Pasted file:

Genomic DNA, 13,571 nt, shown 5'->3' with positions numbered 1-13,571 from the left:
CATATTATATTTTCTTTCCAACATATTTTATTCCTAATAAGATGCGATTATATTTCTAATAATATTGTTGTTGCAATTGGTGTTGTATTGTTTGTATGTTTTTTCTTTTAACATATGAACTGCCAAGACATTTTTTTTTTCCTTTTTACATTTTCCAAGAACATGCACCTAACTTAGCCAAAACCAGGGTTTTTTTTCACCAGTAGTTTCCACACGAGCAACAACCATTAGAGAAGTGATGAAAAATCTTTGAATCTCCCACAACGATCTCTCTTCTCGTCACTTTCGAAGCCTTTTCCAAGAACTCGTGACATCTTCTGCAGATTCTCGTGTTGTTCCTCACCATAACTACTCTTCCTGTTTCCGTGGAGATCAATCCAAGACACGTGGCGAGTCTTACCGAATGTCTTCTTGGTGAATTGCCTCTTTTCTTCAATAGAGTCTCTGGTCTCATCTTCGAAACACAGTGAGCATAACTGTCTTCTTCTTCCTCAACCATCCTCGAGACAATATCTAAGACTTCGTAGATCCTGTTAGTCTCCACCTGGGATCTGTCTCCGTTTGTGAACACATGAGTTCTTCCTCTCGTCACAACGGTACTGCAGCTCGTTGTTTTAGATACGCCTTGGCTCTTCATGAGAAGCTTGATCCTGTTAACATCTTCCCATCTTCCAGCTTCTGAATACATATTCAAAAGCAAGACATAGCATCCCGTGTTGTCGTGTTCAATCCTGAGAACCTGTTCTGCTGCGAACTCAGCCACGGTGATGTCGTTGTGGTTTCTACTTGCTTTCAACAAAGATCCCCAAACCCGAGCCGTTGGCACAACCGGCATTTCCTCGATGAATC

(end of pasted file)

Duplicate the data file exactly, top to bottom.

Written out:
Genomic DNA, 13,571 nt, shown 5'->3' with positions numbered 1-13,571 from the left:
CATATTATATTTTCTTTCCAACATATTTTATTCCTAATAAGATGCGATTATATTTCTAATAATATTGTTGTTGCAATTGGTGTTGTATTGTTTGTATGTTTTTTCTTTTAACATATGAACTGCCAAGACATTTTTTTTTTCCTTTTTACATTTTCCAAGAACATGCACCTAACTTAGCCAAAACCAGGGTTTTTTTTCACCAGTAGTTTCCACACGAGCAACAACCATTAGAGAAGTGATGAAAAATCTTTGAATCTCCCACAACGATCTCTCTTCTCGTCACTTTCGAAGCCTTTTCCAAGAACTCGTGACATCTTCTGCAGATTCTCGTGTTGTTCCTCACCATAACTACTCTTCCTGTTTCCGTGGAGATCAATCCAAGACACGTGGCGAGTCTTACCGAATGTCTTCTTGGTGAATTGCCTCTTTTCTTCAATAGAGTCTCTGGTCTCATCTTCGAAACACAGTGAGCATAACTGTCTTCTTCTTCCTCAACCATCCTCGAGACAATATCTAAGACTTCGTAGATCCTGTTAGTCTCCACCTGGGATCTGTCTCCGTTTGTGAACACATGAGTTCTTCCTCTCGTCACAACGGTACTGCAGCTCGTTGTTTTAGATACGCCTTGGCTCTTCATGAGAAGCTTGATCCTGTTAACATCTTCCCATCTTCCAGCTTCTGAATACATATTCAAAAGCAAGACATAGCATCCCGTGTTGTCGTGTTCAATCCTGAGAACCTGTTCTGCTGCGAACTCAGCCACGGTGATGTCGTTGTGGTTTCTACTTGCTTTCAACAAAGATCCCCAAACCCGAGCCGTTGGCACAACCGGCATTTCCTCGATGAATC